The turning point for M. Night Shyamalan’s career came with the release of “The Village” in 2004, only it wasn’t the kind of redirection most would desire. As a writer/director, he survived seeing his first film, 1997’s “Wide Awake,” get compromised in the editing room, dumped in theaters and mostly forgotten.
His extraordinary comeback, “The Sixth Sense” in 1999, jolted filmgoers with its sleek, layered storytelling, superb performances and showy but understated filmmaking. It deserved its mammoth success because, removed from its status as “The # 1 Thriller of All Time,” it’s still a brilliantly scary and disarmingly moving film.
With just one movie, Shyamalan demonstrated that, as a storyteller, he had the compassion, ingenuity and ability with a building narrative that closely resembled not Steven Spielberg but Rod Serling. His follow-up, the unexpected, divisive “Unbreakable,” was even better and is one of the most valuable, under-appreciated films in the comic book movie genre (I look forward to writing about it in a later edition of Looking Back ). Then came “Signs” in 2002, which doesn’t hold up as well but, at its best, has a showmanship and ability to scare and intrigue.
The anticipation for “The Village” was enormous, due to Shyamalan’s momentum as a director of reliably twisty hit movies. Ubiquitous trailers made it look like his first horror film since “The Sixth Sense.” The result is far stranger, goofier and better than expectations led audiences to believe, though the mixed response it created was the beginning of Shyamalan’s period of being “off,” which he has yet to recover from.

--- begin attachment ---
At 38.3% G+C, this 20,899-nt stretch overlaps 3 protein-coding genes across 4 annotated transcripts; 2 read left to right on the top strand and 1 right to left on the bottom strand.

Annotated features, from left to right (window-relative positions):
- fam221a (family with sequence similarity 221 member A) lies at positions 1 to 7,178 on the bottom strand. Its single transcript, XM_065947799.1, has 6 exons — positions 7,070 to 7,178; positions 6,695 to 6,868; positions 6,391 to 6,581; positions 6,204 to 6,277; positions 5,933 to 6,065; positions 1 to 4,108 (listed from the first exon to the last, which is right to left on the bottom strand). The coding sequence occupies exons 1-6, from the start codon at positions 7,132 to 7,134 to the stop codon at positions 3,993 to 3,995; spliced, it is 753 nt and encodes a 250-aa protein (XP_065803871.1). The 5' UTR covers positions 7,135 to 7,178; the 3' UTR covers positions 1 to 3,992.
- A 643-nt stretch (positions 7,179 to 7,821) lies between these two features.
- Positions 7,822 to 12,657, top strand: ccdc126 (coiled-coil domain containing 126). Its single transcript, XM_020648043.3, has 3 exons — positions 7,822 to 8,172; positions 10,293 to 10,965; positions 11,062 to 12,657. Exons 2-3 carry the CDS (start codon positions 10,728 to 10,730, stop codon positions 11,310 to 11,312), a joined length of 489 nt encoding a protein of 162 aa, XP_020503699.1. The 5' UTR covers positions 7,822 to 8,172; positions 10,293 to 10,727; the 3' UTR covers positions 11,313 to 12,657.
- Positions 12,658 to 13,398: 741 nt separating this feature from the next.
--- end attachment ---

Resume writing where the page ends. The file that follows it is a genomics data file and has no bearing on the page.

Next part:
The story of “The Village” is simple enough to be its own “Twilight Zone” vignette: in the 1800’s, a small village exists where a surrounding woods is said to contain creatures that are not to be dealt with. One of the villagers, played by Bryce Dallas Howard, is blind and determined to enter the forbidden woods when the man she loves requires medicine that the town cannot provide. Her Grim-like journey into the woods reveals the secret of the creatures, referred to as Those We Do Not Speak Of.
After the whopper of a twist ending in “The Sixth Sense,” audiences came, incorrectly, to expect Shyamalan to repeat this hat trick again and again. The big reveal in “The Village,” which I won’t disclose, is quite clever and startling but botched in its execution.
The scene in which the town’s elder takes the protagonist out to the wood shed, to reveal the secret, comes too early. The treacherous journey into the woods should be terrifying. Once we know what’s up, Howard’s brave gesture seems less perilous and the movie overall loses some of it’s suspense. It’s a shame, since the teasing glimpses of the creatures are initially so unsettling and the set up of The Girl in the Woods is so classically fairy tale-like.
Even with a botched third act and a twist that made some audiences groan audibly in theaters, this is still one of Shyamalan’s best films and, if you haven’t seen it in ten years, its far better than you remember.
As a director of actors, Shyamalan, especially in his early films, is vastly under-appreciated. In “The Village,” he cast a then-unknown Howard in the film’s lead and her captivating, deeply touching performance is the heart of the film.
William Hurt and Sigourney Weaver bring tragic dimension to their roles as the holders of the town’s secrets and a quiet, soulful turn by Joaquin Phoenix, likewise, never hits a false note.
Even Adrian Brody’s mannered, odd turn as the town idiot pays off in the end. The ensemble, which includes Brendan Gleason and Judy Greer, bring a haunting quality to their characters, who seem doomed whether Those We Do Not Speak Of show up to devour them or not.
Shyamalan’s subsequent “Lady in the Water” was equally strange, personal and risk-taking but far more diluted in self importance and murky logic. I won’t mention what came next. Instead, let me remind film fans of “The Sixth Sense,” “Unbreakable” and “The Village.” They show us how good Shyamalan once was and, I hope, how great a filmmaker he still can be.